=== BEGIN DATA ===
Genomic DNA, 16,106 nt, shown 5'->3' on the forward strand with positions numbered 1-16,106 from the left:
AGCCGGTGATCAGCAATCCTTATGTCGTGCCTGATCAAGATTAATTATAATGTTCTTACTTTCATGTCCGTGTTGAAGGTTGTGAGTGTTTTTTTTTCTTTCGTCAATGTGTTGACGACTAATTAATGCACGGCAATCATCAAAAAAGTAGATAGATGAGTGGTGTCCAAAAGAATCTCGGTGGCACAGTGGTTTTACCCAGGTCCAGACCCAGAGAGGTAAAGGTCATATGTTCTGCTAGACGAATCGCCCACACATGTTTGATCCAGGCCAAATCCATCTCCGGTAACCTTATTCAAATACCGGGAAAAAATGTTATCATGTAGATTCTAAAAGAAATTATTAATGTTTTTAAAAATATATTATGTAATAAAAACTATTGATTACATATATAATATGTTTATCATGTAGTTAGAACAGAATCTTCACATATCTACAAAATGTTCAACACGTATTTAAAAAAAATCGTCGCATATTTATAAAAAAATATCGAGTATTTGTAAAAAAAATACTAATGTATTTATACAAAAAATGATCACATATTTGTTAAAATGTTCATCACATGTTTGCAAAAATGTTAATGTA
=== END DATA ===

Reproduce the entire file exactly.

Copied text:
Genomic DNA, 16,106 nt, shown 5'->3' on the forward strand with positions numbered 1-16,106 from the left:
AGCCGGTGATCAGCAATCCTTATGTCGTGCCTGATCAAGATTAATTATAATGTTCTTACTTTCATGTCCGTGTTGAAGGTTGTGAGTGTTTTTTTTTCTTTCGTCAATGTGTTGACGACTAATTAATGCACGGCAATCATCAAAAAAGTAGATAGATGAGTGGTGTCCAAAAGAATCTCGGTGGCACAGTGGTTTTACCCAGGTCCAGACCCAGAGAGGTAAAGGTCATATGTTCTGCTAGACGAATCGCCCACACATGTTTGATCCAGGCCAAATCCATCTCCGGTAACCTTATTCAAATACCGGGAAAAAATGTTATCATGTAGATTCTAAAAGAAATTATTAATGTTTTTAAAAATATATTATGTAATAAAAACTATTGATTACATATATAATATGTTTATCATGTAGTTAGAACAGAATCTTCACATATCTACAAAATGTTCAACACGTATTTAAAAAAAATCGTCGCATATTTATAAAAAAATATCGAGTATTTGTAAAAAAAATACTAATGTATTTATACAAAAAATGATCACATATTTGTTAAAATGTTCATCACATGTTTGCAAAAATGTTAATGTA